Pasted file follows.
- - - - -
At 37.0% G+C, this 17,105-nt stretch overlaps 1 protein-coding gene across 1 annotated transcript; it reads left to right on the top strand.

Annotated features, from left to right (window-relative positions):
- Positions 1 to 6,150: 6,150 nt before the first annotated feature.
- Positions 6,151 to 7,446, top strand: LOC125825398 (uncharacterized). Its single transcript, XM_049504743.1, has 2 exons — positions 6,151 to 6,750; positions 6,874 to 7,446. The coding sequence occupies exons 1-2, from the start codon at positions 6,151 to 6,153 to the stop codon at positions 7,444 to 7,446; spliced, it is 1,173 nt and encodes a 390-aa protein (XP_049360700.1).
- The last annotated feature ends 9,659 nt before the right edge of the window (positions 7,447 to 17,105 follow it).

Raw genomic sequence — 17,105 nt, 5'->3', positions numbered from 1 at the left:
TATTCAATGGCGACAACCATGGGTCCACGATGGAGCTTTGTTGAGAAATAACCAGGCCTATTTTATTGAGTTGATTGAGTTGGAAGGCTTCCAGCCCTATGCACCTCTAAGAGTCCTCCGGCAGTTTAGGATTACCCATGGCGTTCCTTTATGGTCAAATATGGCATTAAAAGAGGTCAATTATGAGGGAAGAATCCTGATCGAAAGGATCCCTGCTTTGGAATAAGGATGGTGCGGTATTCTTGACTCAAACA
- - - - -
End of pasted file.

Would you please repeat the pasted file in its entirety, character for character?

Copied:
At 37.0% G+C, this 17,105-nt stretch overlaps 1 protein-coding gene across 1 annotated transcript; it reads left to right on the top strand.

Annotated features, from left to right (window-relative positions):
- Positions 1 to 6,150: 6,150 nt before the first annotated feature.
- Positions 6,151 to 7,446, top strand: LOC125825398 (uncharacterized). Its single transcript, XM_049504743.1, has 2 exons — positions 6,151 to 6,750; positions 6,874 to 7,446. The coding sequence occupies exons 1-2, from the start codon at positions 6,151 to 6,153 to the stop codon at positions 7,444 to 7,446; spliced, it is 1,173 nt and encodes a 390-aa protein (XP_049360700.1).
- The last annotated feature ends 9,659 nt before the right edge of the window (positions 7,447 to 17,105 follow it).

Raw genomic sequence — 17,105 nt, 5'->3', positions numbered from 1 at the left:
TATTCAATGGCGACAACCATGGGTCCACGATGGAGCTTTGTTGAGAAATAACCAGGCCTATTTTATTGAGTTGATTGAGTTGGAAGGCTTCCAGCCCTATGCACCTCTAAGAGTCCTCCGGCAGTTTAGGATTACCCATGGCGTTCCTTTATGGTCAAATATGGCATTAAAAGAGGTCAATTATGAGGGAAGAATCCTGATCGAAAGGATCCCTGCTTTGGAATAAGGATGGTGCGGTATTCTTGACTCAAACA